Cypriots cycle through fenced town for first time after 46 years

Cypriots cycle through fenced town for first time after 46 years

Cypriots cycle through fenced town for first time after 46 years

The once ghost town of Varosha in Turkish Cyprus has been opened for bicycle tours after it was opened to civilians on Oct. 9 in the wake of a visit by Turkish President Recep Tayyip Erdoğan.

Visitors can now rent a bicycle, one of the 600 donated by Konya Municipality in Turkey, to tour the area, which had been closed since August 1974 when the area was abandoned by its population ahead of the advancing Turkish army.

While the bikes are rented to visitors for two hours for 10 Turkish Liras ($1.20), their identification cards are given to the military officers during the rental.

Turkey’s ambassador to Nicosia Ali Murat Başçeri and Famagusta Mayor İsmail Arter visited the ghost town, touring the city on bikes along with some Turkish Cypriots.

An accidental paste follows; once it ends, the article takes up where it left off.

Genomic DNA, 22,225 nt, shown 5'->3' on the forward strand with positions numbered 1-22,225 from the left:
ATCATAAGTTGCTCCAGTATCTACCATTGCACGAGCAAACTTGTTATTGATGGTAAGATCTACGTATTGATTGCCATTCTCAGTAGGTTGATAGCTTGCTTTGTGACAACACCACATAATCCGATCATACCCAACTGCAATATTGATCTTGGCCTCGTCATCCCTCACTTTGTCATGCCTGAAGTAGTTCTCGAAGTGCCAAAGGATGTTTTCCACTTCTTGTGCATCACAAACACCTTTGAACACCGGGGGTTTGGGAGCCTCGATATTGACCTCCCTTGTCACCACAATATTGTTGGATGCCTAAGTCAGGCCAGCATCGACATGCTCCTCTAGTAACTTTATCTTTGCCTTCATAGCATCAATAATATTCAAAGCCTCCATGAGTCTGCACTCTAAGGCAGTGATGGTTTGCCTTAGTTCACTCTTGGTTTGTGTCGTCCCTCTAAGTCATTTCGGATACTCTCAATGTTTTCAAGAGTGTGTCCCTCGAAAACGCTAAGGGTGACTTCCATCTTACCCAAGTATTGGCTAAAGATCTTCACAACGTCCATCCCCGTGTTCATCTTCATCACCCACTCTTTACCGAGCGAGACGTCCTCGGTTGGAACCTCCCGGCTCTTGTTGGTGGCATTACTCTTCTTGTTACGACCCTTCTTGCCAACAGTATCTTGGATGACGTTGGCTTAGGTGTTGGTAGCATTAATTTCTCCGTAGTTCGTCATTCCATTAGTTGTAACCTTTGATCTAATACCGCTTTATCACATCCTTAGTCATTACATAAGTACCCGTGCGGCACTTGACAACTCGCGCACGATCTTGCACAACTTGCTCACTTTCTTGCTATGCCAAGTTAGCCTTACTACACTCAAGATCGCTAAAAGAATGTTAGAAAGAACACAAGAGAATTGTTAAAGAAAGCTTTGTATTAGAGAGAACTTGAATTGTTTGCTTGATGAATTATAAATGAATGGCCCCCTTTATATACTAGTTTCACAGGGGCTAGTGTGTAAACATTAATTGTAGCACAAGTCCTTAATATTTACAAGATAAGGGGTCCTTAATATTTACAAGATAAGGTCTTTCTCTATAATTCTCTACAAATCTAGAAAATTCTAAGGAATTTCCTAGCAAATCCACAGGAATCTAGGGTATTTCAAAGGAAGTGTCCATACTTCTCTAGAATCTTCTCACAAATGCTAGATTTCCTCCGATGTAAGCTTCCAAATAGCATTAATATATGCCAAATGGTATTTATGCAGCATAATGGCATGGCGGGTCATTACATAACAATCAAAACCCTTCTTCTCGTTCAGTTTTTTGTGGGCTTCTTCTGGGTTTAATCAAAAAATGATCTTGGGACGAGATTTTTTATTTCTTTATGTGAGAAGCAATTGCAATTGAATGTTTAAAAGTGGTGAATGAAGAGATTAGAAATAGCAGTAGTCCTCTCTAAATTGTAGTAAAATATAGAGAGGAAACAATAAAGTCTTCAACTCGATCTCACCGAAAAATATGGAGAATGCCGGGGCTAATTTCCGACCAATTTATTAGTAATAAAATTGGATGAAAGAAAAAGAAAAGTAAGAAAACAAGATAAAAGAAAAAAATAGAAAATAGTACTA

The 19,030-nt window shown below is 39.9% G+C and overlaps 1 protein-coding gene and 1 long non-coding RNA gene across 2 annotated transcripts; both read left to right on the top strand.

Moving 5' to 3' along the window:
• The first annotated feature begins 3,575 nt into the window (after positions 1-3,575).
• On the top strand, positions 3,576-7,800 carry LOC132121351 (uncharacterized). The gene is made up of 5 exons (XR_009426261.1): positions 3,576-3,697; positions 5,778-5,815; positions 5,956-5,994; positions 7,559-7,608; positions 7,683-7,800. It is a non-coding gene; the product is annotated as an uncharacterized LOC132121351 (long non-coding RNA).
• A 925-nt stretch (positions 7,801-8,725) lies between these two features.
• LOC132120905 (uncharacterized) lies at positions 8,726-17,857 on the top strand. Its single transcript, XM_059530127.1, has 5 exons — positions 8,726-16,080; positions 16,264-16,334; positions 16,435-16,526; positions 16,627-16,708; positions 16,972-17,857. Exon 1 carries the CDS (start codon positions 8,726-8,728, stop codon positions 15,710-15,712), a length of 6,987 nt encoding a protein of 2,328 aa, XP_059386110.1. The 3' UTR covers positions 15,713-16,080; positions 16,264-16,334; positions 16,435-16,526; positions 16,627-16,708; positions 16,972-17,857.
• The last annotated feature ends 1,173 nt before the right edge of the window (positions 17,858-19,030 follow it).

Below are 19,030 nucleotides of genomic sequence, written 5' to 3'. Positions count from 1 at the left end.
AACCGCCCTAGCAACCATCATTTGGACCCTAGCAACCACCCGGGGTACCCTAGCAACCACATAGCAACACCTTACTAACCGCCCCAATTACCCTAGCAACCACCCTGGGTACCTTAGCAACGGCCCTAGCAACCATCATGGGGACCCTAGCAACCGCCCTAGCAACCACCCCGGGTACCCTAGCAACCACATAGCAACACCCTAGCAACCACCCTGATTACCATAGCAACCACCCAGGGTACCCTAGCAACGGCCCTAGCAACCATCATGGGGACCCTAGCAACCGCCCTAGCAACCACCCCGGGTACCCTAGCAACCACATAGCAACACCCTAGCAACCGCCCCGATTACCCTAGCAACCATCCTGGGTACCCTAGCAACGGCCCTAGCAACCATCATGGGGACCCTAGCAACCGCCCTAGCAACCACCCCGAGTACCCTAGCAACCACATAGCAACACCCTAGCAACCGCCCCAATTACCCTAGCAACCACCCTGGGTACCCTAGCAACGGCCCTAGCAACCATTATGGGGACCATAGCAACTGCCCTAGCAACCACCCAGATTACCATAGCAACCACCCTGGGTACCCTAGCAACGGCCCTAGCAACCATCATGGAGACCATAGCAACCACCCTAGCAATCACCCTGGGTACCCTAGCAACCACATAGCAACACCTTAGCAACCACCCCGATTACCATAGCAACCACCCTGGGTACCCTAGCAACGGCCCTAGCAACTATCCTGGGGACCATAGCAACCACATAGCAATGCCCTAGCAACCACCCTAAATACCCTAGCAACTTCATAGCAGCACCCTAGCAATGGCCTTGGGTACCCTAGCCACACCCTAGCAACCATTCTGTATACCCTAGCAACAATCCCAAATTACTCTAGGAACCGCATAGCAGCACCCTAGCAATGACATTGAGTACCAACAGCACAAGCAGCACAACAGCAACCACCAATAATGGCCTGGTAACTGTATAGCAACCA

Başçeri also briefly chatted with members of the Lordos family, the legal Greek Cypriot legal owner of several properties, including five-star hotels and apartments, in the fenced town.

“I hope Varosha will be reunited with Famagusta after 46 years when the former inhabitants and owners [of the properties] return to their homes in the city,” Başçeri said, adding that this way, Famagusta will be saved from living in a closed area right next to it.

Some 281 Greek Cypriots sought compensation from Turkish Cyprus’ Immovable Property Commission (IPC) for houses and businesses in the closed off area on the divided island, according to Turkish Cypriot officials.

Meanwhile, the main avenue in Varosha has been renamed after Semih Sancar, Turkey’s former chief of the general staff from 1973 to 1978.

Before parts of the coastal town were reopened, Varosha had been a town to which entry was forbidden, except for Turkish army personnel stationed in Turkish Cyprus.

Cyprus has been divided into Turkish Cyprus in the north and Greek Cyprus in the south since a 1974 military coup that aimed to annex the island to Greece.

Turkey’s military intervention as a guarantor power in 1974 put an end to years of persecution and violence against Turkish Cypriots by ultra-nationalist Greek Cypriots.